Colorado Secretary of State defends mail-in voting

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A person drops into a mail box applications for mail-in ballots, in Omaha, Neb., Tuesday, Aug. 18, 2020. The Postmaster general announced Tuesday he is halting some operational changes to mail delivery that critics warned were causing widespread delays and could disrupt voting in the November election. Postmaster General Louis DeJoy said he would “suspend” his initiatives until after the election “to avoid even the appearance of impact on election mail.” (AP Photo/Nati Harnik)

DENVER (AP) — In an effort to combat misinformation, Colorado’s Secretary of State Jena Griswold hosted a virtual town hall Thursday to discuss the state’s mail-in voting and ballot tracking system.

Griswold, a Democrat, praised Colorado’s systems as being at the “forefront of accessible elections” including mail-in voting, which started in 2013. Griswold encouraged mail-in voting due to the health risks of the coronavirus pandemic and noted that there are over 350 ballot drop boxes across the state.

Colorado voters can also vote in-person at voting centers. The vast majority of voting in past elections has been by mail and by dropping off ballots at the drop boxes.

Under Griswold, the state used federal funds to expand a vote tracking system this year in which voters can receive text and email notifications that their ballots have been received and counted.

In Colorado, ballots will be sent out between Oct. 9 and 16 to the state’s more than 3.5 million active registered voters. She urged voters to return their ballots by mail by Oct. 26. Ballots mailed after that date aren’t guaranteed to be received by Election Day, Nov. 3, she said. Vote processing will begin 15 days before Election Day, Griswold said.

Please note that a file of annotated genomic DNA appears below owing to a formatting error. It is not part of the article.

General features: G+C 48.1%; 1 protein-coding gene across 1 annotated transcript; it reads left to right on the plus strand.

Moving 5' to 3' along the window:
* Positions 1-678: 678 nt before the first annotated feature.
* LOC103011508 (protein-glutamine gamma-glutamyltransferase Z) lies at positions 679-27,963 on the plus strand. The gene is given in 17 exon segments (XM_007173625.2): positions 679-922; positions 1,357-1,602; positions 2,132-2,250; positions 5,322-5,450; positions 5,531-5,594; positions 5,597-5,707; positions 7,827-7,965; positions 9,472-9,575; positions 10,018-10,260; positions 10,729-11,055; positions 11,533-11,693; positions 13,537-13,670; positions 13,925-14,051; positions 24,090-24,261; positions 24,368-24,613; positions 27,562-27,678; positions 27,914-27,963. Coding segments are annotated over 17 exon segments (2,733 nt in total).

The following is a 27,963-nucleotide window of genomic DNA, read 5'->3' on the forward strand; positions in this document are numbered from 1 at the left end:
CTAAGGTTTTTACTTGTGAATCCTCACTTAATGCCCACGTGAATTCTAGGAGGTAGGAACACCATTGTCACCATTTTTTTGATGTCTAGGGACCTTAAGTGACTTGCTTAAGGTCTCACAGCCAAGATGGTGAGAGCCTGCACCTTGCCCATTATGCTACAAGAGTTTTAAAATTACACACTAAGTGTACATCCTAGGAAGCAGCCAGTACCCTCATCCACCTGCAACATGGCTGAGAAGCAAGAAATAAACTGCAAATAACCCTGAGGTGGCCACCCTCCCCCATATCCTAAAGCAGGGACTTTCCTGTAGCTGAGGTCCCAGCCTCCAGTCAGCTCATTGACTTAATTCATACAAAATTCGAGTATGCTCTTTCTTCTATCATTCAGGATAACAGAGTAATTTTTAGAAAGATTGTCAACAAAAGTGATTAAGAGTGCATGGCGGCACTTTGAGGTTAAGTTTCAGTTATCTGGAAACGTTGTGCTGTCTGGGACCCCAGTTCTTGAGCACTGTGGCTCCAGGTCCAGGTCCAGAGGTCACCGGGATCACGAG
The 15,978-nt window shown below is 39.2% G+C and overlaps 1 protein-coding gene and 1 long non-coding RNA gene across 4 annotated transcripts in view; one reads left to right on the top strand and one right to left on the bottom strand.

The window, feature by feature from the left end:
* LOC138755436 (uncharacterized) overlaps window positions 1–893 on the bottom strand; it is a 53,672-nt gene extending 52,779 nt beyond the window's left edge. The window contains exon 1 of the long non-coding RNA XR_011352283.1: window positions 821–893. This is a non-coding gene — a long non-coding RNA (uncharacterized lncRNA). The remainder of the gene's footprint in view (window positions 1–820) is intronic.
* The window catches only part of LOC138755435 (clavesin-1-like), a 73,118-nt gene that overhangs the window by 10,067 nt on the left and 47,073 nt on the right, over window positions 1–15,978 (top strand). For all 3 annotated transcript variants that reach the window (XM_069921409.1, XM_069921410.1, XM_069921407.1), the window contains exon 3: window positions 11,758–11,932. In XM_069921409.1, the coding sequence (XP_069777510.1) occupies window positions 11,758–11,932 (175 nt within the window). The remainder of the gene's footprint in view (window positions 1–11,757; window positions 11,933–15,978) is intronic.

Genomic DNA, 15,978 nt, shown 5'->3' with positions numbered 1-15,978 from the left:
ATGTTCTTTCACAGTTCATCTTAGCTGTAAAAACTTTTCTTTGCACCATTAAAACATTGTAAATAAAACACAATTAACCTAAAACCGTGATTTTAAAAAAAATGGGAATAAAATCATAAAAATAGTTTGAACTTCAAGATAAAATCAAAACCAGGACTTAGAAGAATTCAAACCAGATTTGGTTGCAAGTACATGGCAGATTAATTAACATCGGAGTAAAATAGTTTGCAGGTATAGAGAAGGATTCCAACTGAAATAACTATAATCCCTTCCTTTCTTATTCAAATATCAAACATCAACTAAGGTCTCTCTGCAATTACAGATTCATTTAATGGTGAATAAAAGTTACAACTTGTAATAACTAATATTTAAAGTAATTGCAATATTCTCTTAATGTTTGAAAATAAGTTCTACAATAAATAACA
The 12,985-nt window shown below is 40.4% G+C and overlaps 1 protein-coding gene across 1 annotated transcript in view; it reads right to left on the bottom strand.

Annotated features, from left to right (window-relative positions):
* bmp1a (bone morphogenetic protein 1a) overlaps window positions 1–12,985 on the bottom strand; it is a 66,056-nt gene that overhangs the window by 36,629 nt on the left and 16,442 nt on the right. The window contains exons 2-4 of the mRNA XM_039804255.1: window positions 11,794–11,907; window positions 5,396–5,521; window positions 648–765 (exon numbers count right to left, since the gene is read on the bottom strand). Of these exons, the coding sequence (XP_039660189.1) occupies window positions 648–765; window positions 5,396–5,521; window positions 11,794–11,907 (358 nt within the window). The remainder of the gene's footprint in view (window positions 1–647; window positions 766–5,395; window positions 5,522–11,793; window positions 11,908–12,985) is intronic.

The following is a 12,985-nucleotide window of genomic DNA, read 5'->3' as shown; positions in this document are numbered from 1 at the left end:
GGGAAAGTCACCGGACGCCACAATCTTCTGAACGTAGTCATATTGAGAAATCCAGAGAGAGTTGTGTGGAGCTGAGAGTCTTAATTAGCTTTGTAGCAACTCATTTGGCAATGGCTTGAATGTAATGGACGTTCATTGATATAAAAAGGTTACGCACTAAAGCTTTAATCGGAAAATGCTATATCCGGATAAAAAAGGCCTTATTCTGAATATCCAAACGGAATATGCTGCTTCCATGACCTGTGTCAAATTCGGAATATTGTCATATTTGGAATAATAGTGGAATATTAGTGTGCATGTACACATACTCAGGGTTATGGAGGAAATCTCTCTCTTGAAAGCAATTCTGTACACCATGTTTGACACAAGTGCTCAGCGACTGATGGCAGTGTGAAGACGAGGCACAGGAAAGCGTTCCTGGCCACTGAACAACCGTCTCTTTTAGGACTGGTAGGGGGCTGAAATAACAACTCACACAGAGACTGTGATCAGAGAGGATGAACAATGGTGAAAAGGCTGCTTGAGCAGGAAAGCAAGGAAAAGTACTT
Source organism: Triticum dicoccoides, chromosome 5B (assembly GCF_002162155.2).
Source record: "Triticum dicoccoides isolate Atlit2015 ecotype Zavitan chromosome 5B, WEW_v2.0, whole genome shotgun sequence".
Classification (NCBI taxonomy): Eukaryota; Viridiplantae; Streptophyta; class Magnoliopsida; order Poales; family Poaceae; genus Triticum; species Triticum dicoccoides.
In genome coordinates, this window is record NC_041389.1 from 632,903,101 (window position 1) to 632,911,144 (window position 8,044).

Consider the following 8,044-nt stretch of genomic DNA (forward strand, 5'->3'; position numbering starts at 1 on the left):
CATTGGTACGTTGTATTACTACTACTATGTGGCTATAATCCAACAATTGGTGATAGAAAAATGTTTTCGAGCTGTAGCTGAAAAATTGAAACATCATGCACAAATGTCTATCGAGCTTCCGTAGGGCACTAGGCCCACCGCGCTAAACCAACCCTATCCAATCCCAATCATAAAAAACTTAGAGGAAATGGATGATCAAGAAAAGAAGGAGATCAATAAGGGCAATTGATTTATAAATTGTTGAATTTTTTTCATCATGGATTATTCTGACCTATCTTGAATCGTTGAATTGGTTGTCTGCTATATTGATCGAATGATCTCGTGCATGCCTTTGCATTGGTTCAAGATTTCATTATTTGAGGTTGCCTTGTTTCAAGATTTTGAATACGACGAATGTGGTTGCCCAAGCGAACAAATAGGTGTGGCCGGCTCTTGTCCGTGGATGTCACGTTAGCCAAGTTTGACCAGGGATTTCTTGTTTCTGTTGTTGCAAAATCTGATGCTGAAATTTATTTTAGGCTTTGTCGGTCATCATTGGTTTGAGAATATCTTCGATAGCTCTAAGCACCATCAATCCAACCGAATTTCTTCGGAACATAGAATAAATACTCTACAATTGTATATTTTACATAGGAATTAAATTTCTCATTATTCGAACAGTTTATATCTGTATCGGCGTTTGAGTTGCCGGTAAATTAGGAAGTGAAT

Griswold also criticized misinformation about mail-in voting she largely attributed to President Donald Trump, under whose administration the U.S. Postal Service has sustained cuts affecting delivery and who has baselessly questioned the security of all-mail balloting such as that used in Colorado.

“There is a lot of misinformation about this election. Unfortunately a lot of it comes form the President of United States,” Griswold said.

Last week, the Postal Service agreed to destroy any USPS mailers with misleading information about Colorado mail voting that it had not already sent, settling a lawsuit filed by Griswold’s office.

In Griswold’s commitment to maintain the state’s reputation for secure voting, she has also criticized Postmaster General Louis DeJoy over Postal Service changes that slowed processing and delivery. In response, Colorado joined a multi-state lawsuit in which a federal judge in Washington state blocked the changes, calling it “a politically motivated attack on the efficiency of the Postal Service” before the 2020 election.

For all election news, registration, drop box locations or to sign up for the tracking system, visit

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